Paganism Needs a Prophet (but it ain’t me)

Note: What follows arose out of a discussion in the comments to a recent post entitled, Religious Leave-Taking as Asking Different Questions, in which I described my growing disinterest in most Pagan discussions and the change in the questions that most concern me now. One of the commenters, Phil Anderson, challenged me to continue to be “a purveyor of sense and reason in the paganosphere”. His comment prompted a long response from me, which I have edited and reproduced here. Where important for context, I have reproduced parts of Anderson’s comment here.


For a long time, I believed that a naturalistic* version of Paganism was the most genuine expression of contemporary Paganism. When I came to Neo-Paganism, I thought it was naturalistic at its core, and I thought the supernaturalism I saw was aberrant. It seemed to me to be an unfortunate consequence of a historical accident, the infiltration of occultism into the neopagan revival via Gerald Gardner’s Wicca. And there are several academics whose work support this notion, including Robert Ellwood & Harry Partin, Joanne Pearson, and Wouter Hanegraaff. I thought these strands–the occultist and the neo-pagan–could be separated, and so I set about trying to unwind them. Continue reading “Paganism Needs a Prophet (but it ain’t me)”

Nine Things I Wish I’d Known Before I Became Pagan

1. It’s not like in the books.

Like a lot of other Pagans, I read a lot of books about Pagans before I ever actually met another Pagan in the flesh.  My first sources for my image of the contemporary Pagan came from Ronald Hutton’s Triumph of the Moon (1999), Margot Adler’s Drawing Down the Moon (1979, 1986, 1996, 2006), and Starhawk’s The Spiral Dance (1979, 1989, 1999).  The first was academic, the second journalistic, and the third rhapsodic.  As a result, my pre-formed image of Pagans was somewhat idealized.   (I once heard Margot Adler admit in an interview that the Paganism she and Starthawk described in their respective books as more of an ideal than a reality.)  I have since learned that the best way to learn about a religion is not by reading a book about it, but by going and seeing the real thing. Continue reading “Nine Things I Wish I’d Known Before I Became Pagan”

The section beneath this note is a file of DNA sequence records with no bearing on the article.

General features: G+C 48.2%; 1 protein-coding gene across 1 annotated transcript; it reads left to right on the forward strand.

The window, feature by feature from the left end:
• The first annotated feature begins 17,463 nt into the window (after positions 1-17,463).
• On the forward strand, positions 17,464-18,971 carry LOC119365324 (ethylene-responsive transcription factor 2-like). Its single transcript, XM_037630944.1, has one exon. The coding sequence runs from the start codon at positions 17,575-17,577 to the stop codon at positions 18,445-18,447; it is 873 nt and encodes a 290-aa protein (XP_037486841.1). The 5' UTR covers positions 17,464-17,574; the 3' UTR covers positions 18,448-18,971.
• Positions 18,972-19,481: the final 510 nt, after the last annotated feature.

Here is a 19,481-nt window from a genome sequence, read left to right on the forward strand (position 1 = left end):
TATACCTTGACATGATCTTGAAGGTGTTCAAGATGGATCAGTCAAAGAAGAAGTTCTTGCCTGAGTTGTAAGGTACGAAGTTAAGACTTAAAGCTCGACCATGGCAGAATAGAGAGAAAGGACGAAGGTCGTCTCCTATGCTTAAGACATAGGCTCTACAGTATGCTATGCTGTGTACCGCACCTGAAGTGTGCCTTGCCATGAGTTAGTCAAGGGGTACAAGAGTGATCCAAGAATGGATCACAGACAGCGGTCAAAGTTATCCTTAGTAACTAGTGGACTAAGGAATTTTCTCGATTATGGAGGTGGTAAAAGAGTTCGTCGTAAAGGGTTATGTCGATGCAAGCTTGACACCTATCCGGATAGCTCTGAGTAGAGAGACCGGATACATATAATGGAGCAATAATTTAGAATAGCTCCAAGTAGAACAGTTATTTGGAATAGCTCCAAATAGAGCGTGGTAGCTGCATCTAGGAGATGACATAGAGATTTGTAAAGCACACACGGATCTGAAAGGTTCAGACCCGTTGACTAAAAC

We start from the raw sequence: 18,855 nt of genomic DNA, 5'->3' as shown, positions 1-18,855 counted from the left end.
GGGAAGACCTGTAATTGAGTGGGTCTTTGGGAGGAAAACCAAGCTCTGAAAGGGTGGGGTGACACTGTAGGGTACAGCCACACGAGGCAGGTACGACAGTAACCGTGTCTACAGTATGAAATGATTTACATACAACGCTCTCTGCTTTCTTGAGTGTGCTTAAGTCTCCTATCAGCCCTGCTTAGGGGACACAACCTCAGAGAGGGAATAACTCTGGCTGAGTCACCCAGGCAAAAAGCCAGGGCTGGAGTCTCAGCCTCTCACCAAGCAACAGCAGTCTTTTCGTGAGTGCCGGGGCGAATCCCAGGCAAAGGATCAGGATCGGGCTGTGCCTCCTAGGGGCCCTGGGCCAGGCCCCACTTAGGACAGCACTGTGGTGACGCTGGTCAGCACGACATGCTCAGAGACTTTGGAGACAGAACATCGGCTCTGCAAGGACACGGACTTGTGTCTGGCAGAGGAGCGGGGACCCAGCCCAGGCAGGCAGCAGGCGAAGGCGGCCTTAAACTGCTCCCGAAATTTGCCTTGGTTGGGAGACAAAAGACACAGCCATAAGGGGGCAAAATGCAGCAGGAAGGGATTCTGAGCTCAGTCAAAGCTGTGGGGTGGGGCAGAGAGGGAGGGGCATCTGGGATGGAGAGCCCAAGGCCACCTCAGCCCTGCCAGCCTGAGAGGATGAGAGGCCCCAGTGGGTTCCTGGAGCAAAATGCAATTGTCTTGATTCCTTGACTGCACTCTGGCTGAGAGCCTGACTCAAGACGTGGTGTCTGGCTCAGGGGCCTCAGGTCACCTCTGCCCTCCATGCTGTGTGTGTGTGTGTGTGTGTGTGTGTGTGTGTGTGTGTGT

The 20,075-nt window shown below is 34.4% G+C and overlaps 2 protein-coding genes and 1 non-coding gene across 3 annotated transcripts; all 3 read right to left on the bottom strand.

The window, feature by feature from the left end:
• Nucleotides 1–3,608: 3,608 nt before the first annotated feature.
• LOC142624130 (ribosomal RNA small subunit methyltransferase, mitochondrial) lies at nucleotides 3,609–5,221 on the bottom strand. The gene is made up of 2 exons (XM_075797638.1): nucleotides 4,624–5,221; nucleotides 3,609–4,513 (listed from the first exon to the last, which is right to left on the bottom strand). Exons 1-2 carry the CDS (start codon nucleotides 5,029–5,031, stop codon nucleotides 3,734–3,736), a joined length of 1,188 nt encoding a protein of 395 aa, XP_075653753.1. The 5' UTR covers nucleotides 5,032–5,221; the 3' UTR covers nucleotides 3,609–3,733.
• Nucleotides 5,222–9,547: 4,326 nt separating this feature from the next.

Literal Minded Atheism

Yeah, we do it too.

Yesterday, I posted an essay about literal-minded polytheism.  It’s likely to upset some polytheists (especially those who don’t read beyond the title), because they will read it as an attack on their belief.  Actually, what I had intended in the article was to bracket the question of whether or not the gods are “real” and talk about the criteria we use to call something “real.”  My thesis was that some polytheists (not all, by any means) have a very “disenchanted” way of talking about reality.  By “disenchanted,” I mean they define what is real in terms of it’s level of disconnection from everything else.

But of course, the same could–and should–be said about many atheists as well.  Disenchanted discourse is not limited to theists.  In the same way that theists insist that their gods are “really, really real,” atheists insist that the gods are “really, really not real.”  And what both sides seem to have in mind is a very objective–and hence, disenchanted–definition of reality.  The assumption that both theists and atheists make in these arguments is that objective reality–reality in which the observer is separated from the observed–is somehow more real than subjective reality.

Continue reading “Literal Minded Atheism”

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